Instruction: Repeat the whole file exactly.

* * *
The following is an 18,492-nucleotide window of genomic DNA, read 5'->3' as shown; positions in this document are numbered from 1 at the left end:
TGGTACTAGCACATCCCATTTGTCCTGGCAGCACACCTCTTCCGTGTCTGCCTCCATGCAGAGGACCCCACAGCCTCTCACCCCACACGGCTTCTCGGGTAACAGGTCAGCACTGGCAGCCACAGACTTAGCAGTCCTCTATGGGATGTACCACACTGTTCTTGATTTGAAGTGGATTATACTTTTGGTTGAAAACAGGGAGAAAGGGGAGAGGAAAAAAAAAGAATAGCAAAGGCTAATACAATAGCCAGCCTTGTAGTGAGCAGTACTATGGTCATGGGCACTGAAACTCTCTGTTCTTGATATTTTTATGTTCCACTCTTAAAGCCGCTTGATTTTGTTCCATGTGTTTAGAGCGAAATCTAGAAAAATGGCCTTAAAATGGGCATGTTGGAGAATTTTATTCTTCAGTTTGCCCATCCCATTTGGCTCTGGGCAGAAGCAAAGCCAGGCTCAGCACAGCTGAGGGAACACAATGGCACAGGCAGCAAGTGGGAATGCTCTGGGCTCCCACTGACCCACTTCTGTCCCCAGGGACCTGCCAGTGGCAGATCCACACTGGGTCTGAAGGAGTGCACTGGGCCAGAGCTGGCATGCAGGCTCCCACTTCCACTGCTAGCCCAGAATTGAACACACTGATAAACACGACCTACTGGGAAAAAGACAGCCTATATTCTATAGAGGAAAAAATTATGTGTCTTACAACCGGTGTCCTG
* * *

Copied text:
The following is an 18,492-nucleotide window of genomic DNA, read 5'->3' as shown; positions in this document are numbered from 1 at the left end:
TGGTACTAGCACATCCCATTTGTCCTGGCAGCACACCTCTTCCGTGTCTGCCTCCATGCAGAGGACCCCACAGCCTCTCACCCCACACGGCTTCTCGGGTAACAGGTCAGCACTGGCAGCCACAGACTTAGCAGTCCTCTATGGGATGTACCACACTGTTCTTGATTTGAAGTGGATTATACTTTTGGTTGAAAACAGGGAGAAAGGGGAGAGGAAAAAAAAAGAATAGCAAAGGCTAATACAATAGCCAGCCTTGTAGTGAGCAGTACTATGGTCATGGGCACTGAAACTCTCTGTTCTTGATATTTTTATGTTCCACTCTTAAAGCCGCTTGATTTTGTTCCATGTGTTTAGAGCGAAATCTAGAAAAATGGCCTTAAAATGGGCATGTTGGAGAATTTTATTCTTCAGTTTGCCCATCCCATTTGGCTCTGGGCAGAAGCAAAGCCAGGCTCAGCACAGCTGAGGGAACACAATGGCACAGGCAGCAAGTGGGAATGCTCTGGGCTCCCACTGACCCACTTCTGTCCCCAGGGACCTGCCAGTGGCAGATCCACACTGGGTCTGAAGGAGTGCACTGGGCCAGAGCTGGCATGCAGGCTCCCACTTCCACTGCTAGCCCAGAATTGAACACACTGATAAACACGACCTACTGGGAAAAAGACAGCCTATATTCTATAGAGGAAAAAATTATGTGTCTTACAACCGGTGTCCTG